John Scalzi is commonly known as an author, a prolific and long-established blogger, a man with a mischievous sense of humor, and a connoisseur of all things bacon-related. I’m not entirely sure where I first came across his work, but as soon as I finished reading Old Man’s War, he instantly became one of my new favorite authors. I worked my way through the rest of his books and so thoroughly enjoyed them that I was inspired to check out the work of one of his clear inspirations, Robert A. Heinlein.

Up until just recently, all of Scalzi’s fiction output was fairly easily categorized as science fiction. Sometimes it was militaristic, sometimes funny, but all of it generally involved space travel, future societies, aliens, and other common sci-fi tropes. Accordingly, when he announced that he would be publishing his first fantasy work, The God Engines, I was intrigued. It’s always fascinating when an author you love decides to branch out into new territories. However, I do remember him cautioning his fans that it was particularly dark fantasy, and would probably surprise anyone used to his existing work.

After finishing the book, I can see why he felt the need to warn his readers about a possible bumpy ride. It’s a short, sharp, brutal window into a particularly cruel and twisted society. None of Scalzi’s trademark humor is present, the characters are all deeply flawed individuals, and the climactic events are so gruesome that I would not be surprised to find the book filed under “horror”.

The God Engines tells the story of a society that uses captured gods to power its starships. In this world, gods are very real creatures, sustained by the faith and prayer of their followers, but subject to the machinations of more powerful deities. When a society is conquered, the citizens aren’t simply converted to a new religion; as a further indignity, their former god is enslaved and bent to the task of providing interstellar travel to the conquering faction.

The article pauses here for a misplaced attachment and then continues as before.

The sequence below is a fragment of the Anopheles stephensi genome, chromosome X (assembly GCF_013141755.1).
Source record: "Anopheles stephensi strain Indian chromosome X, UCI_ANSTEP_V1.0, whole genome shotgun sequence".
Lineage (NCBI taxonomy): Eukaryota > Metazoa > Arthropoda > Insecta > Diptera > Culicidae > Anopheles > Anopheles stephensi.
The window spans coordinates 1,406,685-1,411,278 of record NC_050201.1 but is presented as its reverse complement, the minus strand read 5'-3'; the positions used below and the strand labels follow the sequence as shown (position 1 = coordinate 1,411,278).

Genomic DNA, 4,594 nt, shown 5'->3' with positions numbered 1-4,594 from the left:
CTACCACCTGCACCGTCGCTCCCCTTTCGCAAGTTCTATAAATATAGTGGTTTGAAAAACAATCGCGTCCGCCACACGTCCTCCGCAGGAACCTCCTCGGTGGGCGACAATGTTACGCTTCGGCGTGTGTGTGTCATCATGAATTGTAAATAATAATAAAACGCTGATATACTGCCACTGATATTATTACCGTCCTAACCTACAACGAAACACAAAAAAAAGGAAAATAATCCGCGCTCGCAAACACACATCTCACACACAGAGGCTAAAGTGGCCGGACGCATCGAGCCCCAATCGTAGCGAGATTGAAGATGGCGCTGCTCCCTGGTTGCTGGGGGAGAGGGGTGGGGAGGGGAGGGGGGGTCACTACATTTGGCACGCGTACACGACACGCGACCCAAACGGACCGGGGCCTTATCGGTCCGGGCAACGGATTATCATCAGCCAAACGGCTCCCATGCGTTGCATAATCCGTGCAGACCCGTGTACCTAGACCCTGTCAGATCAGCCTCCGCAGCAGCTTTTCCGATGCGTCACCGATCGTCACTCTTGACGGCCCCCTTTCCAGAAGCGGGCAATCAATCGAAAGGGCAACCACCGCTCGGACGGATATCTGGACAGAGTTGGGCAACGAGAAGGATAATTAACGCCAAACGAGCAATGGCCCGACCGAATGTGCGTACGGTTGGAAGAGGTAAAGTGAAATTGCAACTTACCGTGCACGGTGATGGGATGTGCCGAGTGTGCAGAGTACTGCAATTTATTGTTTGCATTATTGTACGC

The main character, Ean Tephe, is the captain of a ship powered by a particularly nasty and recalcitrant god. The very first thing Ean does in the book is whip his starship’s captive god for disobedience. Ean is a true believer in his society’s way of life and in his god’s grace above all others and generally comes off as a stiff-necked, unsympathetic hard-liner. The only real glimpse we get into Ean’s softer side is the time he spends with Shalle, one of the ship’s rooks, who are essentially nuns, therapists or prostitutes depending on the situation.

The most noteworthy thing about Shalle is that the character is never described with gendered pronouns. It’s never quite clear if Shalle is a woman, man, or something else entirely. Ultimately, however, this is a bit distracting, and I was never quite sure how Shalle’s lack of apparent gender played into the story other than as a method of subverting our expectations. The end result is something that read more like a formal exercise in gender-neutral storytelling instead of genuine world-building.

The main plot of the book is set in motion when Ean is sent on a secret mission to an unconverted world that his god has secreted away from its enemies. Ean’s ship is tasked to travel to the distant world and open up a portal for his god so that it can convert the citizens to believers and become more powerful from their new faith. However, Ean’s experiences on the unconverted world shake his personal faith to its core, and events only snowball from there.

To be honest, The God Engines is a hard book to enjoy. The main character isn’t particularly likable, his actions are in service to a clearly corrupt society, and the end results are particularly horrifying. Scalzi doesn’t pull any punches here, but as far as I can tell, that’s the main point.

In a way, it makes sense to think of The God Engines as a writing exercise in novella form; that isn’t to say it’s an unpolished or unfinished book, however. Rather, it seems perfectly designed to let Scalzi step outside of his comfort zone and play with a new storytelling palette.

Unfortunately, although it may have been a useful experience for him as a writer, it didn’t really work for me as a form of entertainment. Although I do enjoy stories that go to dark places, I usually need someone or something to root for, and Captain Ean Teshe is not that man. The book might still be an interesting read for the Scalzi completist, but I can’t really recommend it to anyone who isn’t a hardcore fan.

DISLIKED IT
DISLIKED IT